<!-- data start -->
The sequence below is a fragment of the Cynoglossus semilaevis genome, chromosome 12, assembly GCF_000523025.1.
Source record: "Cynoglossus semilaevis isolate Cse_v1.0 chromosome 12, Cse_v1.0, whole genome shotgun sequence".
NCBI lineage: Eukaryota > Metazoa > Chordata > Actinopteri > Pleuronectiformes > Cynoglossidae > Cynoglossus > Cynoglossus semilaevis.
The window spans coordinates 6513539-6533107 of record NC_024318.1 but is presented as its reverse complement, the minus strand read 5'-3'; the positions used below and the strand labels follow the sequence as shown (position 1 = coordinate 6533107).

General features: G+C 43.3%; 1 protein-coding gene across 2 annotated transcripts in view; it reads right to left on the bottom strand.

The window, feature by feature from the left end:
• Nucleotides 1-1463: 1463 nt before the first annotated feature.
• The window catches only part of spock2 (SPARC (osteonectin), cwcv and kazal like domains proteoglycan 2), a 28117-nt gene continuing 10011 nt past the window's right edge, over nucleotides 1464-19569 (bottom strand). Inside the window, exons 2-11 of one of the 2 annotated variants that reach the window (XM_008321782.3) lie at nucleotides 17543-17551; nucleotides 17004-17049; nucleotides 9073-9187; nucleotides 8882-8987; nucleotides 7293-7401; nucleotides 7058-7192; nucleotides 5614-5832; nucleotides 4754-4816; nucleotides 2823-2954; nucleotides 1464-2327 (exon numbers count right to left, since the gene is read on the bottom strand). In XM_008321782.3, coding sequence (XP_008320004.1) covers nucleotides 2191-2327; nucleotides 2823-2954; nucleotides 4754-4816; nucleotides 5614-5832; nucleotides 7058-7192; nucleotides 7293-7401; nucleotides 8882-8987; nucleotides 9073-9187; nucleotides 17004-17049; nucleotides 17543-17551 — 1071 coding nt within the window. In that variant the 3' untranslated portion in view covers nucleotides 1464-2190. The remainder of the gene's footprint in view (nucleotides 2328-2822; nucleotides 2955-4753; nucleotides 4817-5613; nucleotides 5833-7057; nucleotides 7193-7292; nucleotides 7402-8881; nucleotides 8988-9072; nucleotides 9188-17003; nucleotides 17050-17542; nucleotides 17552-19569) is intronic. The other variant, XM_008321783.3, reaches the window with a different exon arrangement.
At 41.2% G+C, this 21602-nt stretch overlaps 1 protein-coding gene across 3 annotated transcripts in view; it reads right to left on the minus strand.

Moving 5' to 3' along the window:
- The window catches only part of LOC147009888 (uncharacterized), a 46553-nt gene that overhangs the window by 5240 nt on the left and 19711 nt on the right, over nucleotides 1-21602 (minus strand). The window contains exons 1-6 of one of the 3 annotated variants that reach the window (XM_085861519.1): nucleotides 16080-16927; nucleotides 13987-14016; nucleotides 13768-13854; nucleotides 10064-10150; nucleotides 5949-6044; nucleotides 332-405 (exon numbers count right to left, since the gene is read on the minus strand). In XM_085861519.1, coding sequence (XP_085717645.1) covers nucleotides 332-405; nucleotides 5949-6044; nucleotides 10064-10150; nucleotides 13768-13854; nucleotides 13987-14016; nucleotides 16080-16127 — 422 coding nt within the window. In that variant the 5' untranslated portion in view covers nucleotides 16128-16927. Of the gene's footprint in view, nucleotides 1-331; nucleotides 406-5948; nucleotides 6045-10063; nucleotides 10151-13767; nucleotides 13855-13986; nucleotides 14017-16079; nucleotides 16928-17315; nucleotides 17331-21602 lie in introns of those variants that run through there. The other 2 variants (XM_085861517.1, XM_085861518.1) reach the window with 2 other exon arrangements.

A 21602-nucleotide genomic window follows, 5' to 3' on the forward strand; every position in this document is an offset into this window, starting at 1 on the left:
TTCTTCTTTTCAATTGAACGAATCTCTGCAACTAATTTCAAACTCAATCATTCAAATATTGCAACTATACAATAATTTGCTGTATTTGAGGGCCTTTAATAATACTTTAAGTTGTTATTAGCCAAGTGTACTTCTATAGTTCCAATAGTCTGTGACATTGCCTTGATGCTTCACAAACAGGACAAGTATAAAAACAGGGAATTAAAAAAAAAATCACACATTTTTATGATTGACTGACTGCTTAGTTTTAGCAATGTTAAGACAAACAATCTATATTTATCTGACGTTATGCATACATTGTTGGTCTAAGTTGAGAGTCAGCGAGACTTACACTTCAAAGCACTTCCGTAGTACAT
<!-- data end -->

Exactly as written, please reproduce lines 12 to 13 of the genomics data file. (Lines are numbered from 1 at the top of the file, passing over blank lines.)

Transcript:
A 21602-nucleotide genomic window follows, 5' to 3' on the forward strand; every position in this document is an offset into this window, starting at 1 on the left:
TTCTTCTTTTCAATTGAACGAATCTCTGCAACTAATTTCAAACTCAATCATTCAAATATTGCAACTATACAATAATTTGCTGTATTTGAGGGCCTTTAATAATACTTTAAGTTGTTATTAGCCAAGTGTACTTCTATAGTTCCAATAGTCTGTGACATTGCCTTGATGCTTCACAAACAGGACAAGTATAAAAACAGGGAATTAAAAAAAAAATCACACATTTTTATGATTGACTGACTGCTTAGTTTTAGCAATGTTAAGACAAACAATCTATATTTATCTGACGTTATGCATACATTGTTGGTCTAAGTTGAGAGTCAGCGAGACTTACACTTCAAAGCACTTCCGTAGTACAT